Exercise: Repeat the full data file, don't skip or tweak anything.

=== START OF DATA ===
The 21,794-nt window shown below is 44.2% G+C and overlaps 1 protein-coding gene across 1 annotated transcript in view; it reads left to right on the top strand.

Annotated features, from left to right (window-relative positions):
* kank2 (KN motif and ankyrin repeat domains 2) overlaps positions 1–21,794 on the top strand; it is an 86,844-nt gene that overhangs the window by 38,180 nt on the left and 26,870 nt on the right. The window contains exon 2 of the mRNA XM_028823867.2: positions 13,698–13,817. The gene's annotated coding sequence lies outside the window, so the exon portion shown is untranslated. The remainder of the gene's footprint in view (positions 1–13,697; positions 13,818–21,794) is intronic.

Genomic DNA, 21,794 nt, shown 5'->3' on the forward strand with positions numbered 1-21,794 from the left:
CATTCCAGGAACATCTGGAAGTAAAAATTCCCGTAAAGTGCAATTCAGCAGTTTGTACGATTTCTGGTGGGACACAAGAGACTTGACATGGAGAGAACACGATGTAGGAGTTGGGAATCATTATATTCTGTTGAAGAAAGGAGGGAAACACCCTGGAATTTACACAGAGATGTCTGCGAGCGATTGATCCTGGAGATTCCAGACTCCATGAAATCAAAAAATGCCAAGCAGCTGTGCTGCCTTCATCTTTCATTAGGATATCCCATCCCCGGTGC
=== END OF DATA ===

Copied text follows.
The 21,794-nt window shown below is 44.2% G+C and overlaps 1 protein-coding gene across 1 annotated transcript in view; it reads left to right on the top strand.

Annotated features, from left to right (window-relative positions):
* kank2 (KN motif and ankyrin repeat domains 2) overlaps positions 1–21,794 on the top strand; it is an 86,844-nt gene that overhangs the window by 38,180 nt on the left and 26,870 nt on the right. The window contains exon 2 of the mRNA XM_028823867.2: positions 13,698–13,817. The gene's annotated coding sequence lies outside the window, so the exon portion shown is untranslated. The remainder of the gene's footprint in view (positions 1–13,697; positions 13,818–21,794) is intronic.

Genomic DNA, 21,794 nt, shown 5'->3' on the forward strand with positions numbered 1-21,794 from the left:
CATTCCAGGAACATCTGGAAGTAAAAATTCCCGTAAAGTGCAATTCAGCAGTTTGTACGATTTCTGGTGGGACACAAGAGACTTGACATGGAGAGAACACGATGTAGGAGTTGGGAATCATTATATTCTGTTGAAGAAAGGAGGGAAACACCCTGGAATTTACACAGAGATGTCTGCGAGCGATTGATCCTGGAGATTCCAGACTCCATGAAATCAAAAAATGCCAAGCAGCTGTGCTGCCTTCATCTTTCATTAGGATATCCCATCCCCGGTGC